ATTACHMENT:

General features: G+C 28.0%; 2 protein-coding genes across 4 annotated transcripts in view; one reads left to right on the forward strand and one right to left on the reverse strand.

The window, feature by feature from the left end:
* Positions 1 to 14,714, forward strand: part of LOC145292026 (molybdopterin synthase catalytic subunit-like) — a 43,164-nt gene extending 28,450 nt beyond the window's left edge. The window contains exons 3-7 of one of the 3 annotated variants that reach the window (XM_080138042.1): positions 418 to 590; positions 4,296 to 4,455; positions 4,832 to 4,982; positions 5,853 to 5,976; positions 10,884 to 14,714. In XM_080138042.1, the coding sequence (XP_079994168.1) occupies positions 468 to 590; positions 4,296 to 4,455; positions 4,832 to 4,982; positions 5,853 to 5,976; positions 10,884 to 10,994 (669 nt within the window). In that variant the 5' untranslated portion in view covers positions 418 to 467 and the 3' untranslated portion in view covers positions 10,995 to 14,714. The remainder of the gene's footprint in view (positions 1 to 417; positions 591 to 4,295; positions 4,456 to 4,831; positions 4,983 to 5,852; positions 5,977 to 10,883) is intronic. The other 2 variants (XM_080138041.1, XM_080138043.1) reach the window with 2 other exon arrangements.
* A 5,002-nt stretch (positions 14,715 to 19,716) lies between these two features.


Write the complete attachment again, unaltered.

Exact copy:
General features: G+C 28.0%; 2 protein-coding genes across 4 annotated transcripts in view; one reads left to right on the forward strand and one right to left on the reverse strand.

The window, feature by feature from the left end:
* Positions 1 to 14,714, forward strand: part of LOC145292026 (molybdopterin synthase catalytic subunit-like) — a 43,164-nt gene extending 28,450 nt beyond the window's left edge. The window contains exons 3-7 of one of the 3 annotated variants that reach the window (XM_080138042.1): positions 418 to 590; positions 4,296 to 4,455; positions 4,832 to 4,982; positions 5,853 to 5,976; positions 10,884 to 14,714. In XM_080138042.1, the coding sequence (XP_079994168.1) occupies positions 468 to 590; positions 4,296 to 4,455; positions 4,832 to 4,982; positions 5,853 to 5,976; positions 10,884 to 10,994 (669 nt within the window). In that variant the 5' untranslated portion in view covers positions 418 to 467 and the 3' untranslated portion in view covers positions 10,995 to 14,714. The remainder of the gene's footprint in view (positions 1 to 417; positions 591 to 4,295; positions 4,456 to 4,831; positions 4,983 to 5,852; positions 5,977 to 10,883) is intronic. The other 2 variants (XM_080138041.1, XM_080138043.1) reach the window with 2 other exon arrangements.
* A 5,002-nt stretch (positions 14,715 to 19,716) lies between these two features.